But trade did not divide the parties, and so was absent from presidential campaigns. This history explains why the issue is propelled by two political outsiders. Of course, the economy helps. In the wake of the Great Recession, there was more criticism of corporations and political elites. Currently, U.S. growth is sluggish and wage stagnation continues despite relatively low unemployment. The enduring trade deficit offers an explanation for the combination of low wage and plentiful, unstable work. In addition, there have been several elite studies demonstrating the millions of jobs offshored to China. But the politics is as important. Insurgent candidates pick up issues that elites have ignored. And, this one, trade, has festered for many years.

Why did the sort of criticism of deindustrialization made by Gephardt lose out to New Democrats like Bill Clinton? And what political constituency was Perot's anti-NAFTA message attractive to? Can he in some ways be seen as a precursor of Trump?

The Gephardt wing of the Democratic Party lost out to the New Democrats because of the different analyses of the 1980s. A group called the "Atari Democrats," like Gary Hart, believed that post-industrialism was the wave of the future -- high tech.  Therefore, attempting to "prop" up old and dying industries was futile. Thus, the 1988 Democratic candidate Michael Dukakis was known for producing the "Massachusetts Miracle," a high-tech boom during his time as governor. The now-populist Robert Reich also believed in the high-tech transition. If this was an accurate view of the future, then education was the solution. The Clinton New Democrats shared this view but believed that the party had to expand beyond its traditional constituencies -- unions and minorities. They would appeal to business with support for free trade and less regulation, Reagan Democrats, working class whites, with social issues, and suburbia with prudent fiscal policy. Although much of this was contradictory or unachievable, these differences made it impossible to address de-industrialization, which required a different analysis of the economics of the 1980s.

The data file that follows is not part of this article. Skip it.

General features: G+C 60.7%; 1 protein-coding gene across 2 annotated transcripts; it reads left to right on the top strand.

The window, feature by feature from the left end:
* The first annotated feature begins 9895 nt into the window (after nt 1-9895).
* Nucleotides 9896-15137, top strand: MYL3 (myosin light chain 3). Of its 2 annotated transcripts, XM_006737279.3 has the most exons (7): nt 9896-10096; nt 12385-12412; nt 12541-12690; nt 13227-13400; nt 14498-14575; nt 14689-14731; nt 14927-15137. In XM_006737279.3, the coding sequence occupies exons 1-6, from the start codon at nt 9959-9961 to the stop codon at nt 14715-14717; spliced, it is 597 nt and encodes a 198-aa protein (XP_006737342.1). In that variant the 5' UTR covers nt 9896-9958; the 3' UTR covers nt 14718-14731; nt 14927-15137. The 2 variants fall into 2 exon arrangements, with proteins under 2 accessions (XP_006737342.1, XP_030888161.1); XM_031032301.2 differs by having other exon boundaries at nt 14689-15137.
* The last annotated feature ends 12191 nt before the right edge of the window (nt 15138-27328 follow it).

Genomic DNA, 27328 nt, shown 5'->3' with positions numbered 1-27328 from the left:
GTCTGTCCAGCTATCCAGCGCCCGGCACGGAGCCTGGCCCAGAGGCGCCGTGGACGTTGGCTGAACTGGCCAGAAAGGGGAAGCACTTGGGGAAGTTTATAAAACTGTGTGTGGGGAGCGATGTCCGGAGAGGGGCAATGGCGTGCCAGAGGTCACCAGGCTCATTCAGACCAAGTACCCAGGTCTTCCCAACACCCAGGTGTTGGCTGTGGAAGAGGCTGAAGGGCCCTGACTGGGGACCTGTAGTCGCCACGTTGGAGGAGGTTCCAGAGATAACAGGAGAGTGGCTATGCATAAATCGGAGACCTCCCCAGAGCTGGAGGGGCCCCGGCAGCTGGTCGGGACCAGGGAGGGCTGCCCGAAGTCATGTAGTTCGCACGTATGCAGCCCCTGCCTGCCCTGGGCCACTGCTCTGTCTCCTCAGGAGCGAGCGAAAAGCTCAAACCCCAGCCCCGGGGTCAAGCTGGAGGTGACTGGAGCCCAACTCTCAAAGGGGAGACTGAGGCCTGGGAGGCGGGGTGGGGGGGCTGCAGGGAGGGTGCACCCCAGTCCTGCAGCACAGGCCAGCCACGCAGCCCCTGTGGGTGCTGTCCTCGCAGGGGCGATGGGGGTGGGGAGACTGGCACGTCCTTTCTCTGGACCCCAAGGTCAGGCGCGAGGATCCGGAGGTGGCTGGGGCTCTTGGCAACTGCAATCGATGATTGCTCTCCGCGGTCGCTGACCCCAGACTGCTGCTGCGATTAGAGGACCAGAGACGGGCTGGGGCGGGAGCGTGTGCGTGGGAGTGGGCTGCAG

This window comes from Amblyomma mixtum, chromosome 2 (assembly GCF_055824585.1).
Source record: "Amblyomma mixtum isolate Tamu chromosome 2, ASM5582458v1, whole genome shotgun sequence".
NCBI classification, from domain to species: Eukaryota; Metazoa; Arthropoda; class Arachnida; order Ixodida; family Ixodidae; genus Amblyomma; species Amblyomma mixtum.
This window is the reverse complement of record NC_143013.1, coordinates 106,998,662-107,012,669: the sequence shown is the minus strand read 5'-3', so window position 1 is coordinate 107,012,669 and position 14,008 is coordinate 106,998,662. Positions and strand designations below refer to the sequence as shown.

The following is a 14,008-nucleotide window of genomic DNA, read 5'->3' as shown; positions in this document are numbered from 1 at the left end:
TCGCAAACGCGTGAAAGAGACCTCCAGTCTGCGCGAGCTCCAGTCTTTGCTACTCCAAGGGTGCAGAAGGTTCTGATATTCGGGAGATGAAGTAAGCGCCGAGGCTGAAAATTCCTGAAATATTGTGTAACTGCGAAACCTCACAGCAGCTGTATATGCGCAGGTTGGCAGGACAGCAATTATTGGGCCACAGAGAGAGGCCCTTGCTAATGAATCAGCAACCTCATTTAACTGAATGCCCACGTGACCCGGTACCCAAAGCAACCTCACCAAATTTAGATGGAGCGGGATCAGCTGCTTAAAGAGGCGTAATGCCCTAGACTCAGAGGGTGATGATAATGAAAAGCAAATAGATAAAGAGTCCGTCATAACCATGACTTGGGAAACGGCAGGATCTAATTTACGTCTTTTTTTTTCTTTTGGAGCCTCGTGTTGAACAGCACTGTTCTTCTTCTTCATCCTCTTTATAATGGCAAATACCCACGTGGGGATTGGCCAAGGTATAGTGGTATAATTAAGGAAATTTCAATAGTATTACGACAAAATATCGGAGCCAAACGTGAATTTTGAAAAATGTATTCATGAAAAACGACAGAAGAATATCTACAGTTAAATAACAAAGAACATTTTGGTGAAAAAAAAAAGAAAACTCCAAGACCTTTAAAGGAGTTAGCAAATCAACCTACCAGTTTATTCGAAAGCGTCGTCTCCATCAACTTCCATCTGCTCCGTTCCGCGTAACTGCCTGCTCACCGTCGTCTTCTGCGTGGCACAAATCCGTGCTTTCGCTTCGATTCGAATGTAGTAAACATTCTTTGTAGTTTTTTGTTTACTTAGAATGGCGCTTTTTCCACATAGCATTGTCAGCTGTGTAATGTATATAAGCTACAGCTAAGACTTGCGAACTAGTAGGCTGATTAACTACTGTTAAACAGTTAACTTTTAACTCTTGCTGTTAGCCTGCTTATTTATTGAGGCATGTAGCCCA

When Perot first ran in 1992 as an independent, outsourcing was an issue, but as important was the balanced budget.  So he got a diverse group who believed that a rich businessman, not a politician, could solve the nation's problems. After the election, when Clinton made NAFTA a priority, Perot became the most public anti-NAFTA leader, debating the issue with Al Gore.  Yes, I do think that Perot was a precursor of Trump. Both made a virtue of their blunt, truth-telling style. Both appealed to white men more than other social groups. But Trump feasts on social divisions. Perot did not.